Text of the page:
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That said, it's a high-speed sport and — depending on the track — the fastest of all three sliding sports. It's also the sport where athletes have the highest degree of control, steering with their legs as they shoot feet-first on their backs down the track, and crashes can happen due to driver error and other factors. At Whistler Sliding Centre, the top speed ever recorded was over 154km/h, posted by Austrian racer Manuel Pfister in training before the Games. That's almost 20km/h faster than the designers predicted as the track's top speed.
After the fatality, FIL moved the starts for the men's and women's luge to a lower gate, resulting in slower speeds through the bottom of the track. The FIL has mandated that the lower starts be used for the World Cup until some additional changes can be made to the women's start. As well, when Whistler hosts the World Championships in 2013, athletes will be given additional training runs.
Is there prize money?
Over the World Cup season, the FIL will award 220,000 Euros ($300,282) to athletes, split between all four disciplines (men's and women's singles, doubles and team relay) over nine events. There's an additional 30,000 Euros ($40,947) at the final race, which doubles as the world championship.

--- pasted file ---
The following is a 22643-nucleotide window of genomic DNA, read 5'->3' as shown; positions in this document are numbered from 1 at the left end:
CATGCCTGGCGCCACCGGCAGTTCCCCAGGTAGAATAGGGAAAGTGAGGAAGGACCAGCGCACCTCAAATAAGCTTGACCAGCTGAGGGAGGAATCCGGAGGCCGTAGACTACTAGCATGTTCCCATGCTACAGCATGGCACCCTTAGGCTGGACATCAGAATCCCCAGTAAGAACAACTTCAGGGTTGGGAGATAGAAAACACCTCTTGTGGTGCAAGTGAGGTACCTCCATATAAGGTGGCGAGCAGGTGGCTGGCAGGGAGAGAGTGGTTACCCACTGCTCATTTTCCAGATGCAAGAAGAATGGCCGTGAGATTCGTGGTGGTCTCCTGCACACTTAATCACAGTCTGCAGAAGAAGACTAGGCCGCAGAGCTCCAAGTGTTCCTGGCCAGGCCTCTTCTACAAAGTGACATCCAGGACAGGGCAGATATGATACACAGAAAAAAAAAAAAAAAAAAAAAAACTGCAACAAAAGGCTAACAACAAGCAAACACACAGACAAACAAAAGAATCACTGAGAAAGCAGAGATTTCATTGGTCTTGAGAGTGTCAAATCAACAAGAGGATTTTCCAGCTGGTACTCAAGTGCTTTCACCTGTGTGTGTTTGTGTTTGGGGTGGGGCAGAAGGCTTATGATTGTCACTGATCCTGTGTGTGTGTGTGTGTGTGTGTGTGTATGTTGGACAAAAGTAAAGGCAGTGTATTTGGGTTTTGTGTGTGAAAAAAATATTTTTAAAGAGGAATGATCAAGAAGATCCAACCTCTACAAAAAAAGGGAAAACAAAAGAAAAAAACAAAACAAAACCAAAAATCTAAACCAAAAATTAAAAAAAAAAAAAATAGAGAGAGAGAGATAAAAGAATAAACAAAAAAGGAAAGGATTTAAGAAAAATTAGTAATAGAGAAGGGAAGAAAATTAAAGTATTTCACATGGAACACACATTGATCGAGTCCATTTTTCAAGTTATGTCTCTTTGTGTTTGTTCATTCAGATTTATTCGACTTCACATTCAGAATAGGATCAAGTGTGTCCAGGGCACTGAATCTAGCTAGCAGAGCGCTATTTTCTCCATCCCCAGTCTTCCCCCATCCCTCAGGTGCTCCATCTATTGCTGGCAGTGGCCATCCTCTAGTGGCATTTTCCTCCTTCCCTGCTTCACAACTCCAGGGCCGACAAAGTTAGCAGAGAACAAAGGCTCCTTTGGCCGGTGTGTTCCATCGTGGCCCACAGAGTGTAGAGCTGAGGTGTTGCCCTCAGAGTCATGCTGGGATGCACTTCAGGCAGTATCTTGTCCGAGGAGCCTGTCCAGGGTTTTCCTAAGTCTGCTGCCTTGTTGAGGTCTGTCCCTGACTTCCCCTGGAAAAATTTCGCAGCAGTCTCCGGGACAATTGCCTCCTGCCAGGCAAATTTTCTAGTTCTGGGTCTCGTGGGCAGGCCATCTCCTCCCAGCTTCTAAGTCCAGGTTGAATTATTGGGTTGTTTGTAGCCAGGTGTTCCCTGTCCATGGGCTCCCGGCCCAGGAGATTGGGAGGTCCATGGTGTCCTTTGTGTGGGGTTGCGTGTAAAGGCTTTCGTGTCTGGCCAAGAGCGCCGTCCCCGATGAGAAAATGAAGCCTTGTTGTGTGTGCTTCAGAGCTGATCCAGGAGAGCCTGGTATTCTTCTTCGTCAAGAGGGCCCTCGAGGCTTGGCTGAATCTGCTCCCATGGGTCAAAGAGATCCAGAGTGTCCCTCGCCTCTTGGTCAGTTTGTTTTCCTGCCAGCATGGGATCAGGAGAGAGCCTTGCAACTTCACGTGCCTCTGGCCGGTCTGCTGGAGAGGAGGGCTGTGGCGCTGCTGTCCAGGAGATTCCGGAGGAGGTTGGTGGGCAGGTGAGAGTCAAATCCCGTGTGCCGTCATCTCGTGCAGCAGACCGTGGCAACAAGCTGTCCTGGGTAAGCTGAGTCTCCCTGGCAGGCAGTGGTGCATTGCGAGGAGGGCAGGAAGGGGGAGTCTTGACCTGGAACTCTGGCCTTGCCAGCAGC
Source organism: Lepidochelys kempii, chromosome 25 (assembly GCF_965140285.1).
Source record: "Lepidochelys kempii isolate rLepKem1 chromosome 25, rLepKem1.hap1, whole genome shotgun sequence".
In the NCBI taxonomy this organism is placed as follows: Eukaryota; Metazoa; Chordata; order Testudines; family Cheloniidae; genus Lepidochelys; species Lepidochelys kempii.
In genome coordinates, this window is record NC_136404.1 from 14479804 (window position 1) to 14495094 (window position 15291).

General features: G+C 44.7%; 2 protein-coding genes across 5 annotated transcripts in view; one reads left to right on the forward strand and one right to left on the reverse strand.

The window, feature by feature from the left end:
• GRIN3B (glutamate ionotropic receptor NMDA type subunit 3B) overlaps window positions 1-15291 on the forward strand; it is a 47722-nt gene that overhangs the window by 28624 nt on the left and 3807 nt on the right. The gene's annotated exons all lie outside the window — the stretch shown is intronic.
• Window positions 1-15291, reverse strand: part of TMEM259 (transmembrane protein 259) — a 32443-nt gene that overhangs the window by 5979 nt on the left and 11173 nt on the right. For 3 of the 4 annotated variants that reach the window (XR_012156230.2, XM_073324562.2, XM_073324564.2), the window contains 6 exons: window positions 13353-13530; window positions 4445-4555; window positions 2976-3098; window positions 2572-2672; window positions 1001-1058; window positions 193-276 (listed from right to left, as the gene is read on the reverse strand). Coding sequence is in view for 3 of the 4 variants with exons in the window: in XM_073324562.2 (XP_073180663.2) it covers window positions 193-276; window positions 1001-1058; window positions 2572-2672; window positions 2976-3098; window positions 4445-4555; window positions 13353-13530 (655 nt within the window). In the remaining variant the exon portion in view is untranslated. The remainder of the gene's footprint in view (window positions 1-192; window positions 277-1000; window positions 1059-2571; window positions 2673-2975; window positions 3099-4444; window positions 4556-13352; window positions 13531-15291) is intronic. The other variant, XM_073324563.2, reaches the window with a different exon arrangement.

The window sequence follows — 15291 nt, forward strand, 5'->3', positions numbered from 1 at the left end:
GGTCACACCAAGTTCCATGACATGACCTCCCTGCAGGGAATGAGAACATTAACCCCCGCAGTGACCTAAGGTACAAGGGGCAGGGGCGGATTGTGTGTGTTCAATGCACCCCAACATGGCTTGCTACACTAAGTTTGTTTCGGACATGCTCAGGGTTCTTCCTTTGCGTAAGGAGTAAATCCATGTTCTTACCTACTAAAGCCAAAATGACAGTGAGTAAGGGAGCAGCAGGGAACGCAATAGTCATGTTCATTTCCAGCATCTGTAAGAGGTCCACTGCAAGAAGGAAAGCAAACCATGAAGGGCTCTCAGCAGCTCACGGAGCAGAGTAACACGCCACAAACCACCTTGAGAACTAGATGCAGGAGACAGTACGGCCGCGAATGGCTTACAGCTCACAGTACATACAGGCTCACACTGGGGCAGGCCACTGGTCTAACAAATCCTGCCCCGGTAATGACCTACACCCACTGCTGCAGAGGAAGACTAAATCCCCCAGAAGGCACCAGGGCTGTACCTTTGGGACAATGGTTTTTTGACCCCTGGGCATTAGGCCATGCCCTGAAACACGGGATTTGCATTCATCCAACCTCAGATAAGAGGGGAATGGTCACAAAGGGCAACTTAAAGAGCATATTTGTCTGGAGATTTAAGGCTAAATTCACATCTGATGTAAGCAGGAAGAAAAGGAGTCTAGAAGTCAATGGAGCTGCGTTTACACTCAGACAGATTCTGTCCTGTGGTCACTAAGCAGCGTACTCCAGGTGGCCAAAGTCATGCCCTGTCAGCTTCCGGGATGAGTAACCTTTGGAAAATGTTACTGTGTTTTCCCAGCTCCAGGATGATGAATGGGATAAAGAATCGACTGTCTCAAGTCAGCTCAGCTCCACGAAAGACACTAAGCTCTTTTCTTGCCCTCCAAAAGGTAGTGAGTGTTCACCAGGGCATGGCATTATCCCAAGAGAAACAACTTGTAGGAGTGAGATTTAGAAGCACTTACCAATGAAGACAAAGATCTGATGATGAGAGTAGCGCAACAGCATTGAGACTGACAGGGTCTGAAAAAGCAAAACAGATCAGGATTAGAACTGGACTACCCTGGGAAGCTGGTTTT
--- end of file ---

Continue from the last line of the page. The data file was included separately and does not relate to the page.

How do you win?
The luge athlete with the fastest combined time after two runs wins (it's four runs at the Olympics and three at a world championship).
At the start of a run, athletes want to get off to a fast start. They sit their sleds and pull themselves through the start gate, which means athletes focus a lot on arm and back strength. The fastest pull can sometimes win the race.
But a lot happens on course as well. Facing gravitational forces that exceed what most fighter pilots endure, athletes can subtly steer the runners on the sleds with their calves and shoulders into the optimal or fastest line. Athletes have to anticipate corners, and try to stay low on the wall and steer out early so they don't bump the opposite wall and lose speed. Crashes do happen as a result of over and under-steering.
are athletes using the same gear?
FIL, the International Luge Federation, mandates sled designs up to a point. They must weigh a certain amount — between 21 and 25 kilograms for a single's sled. Depending on the track, FIL sometimes allows athletes to carry extra weight.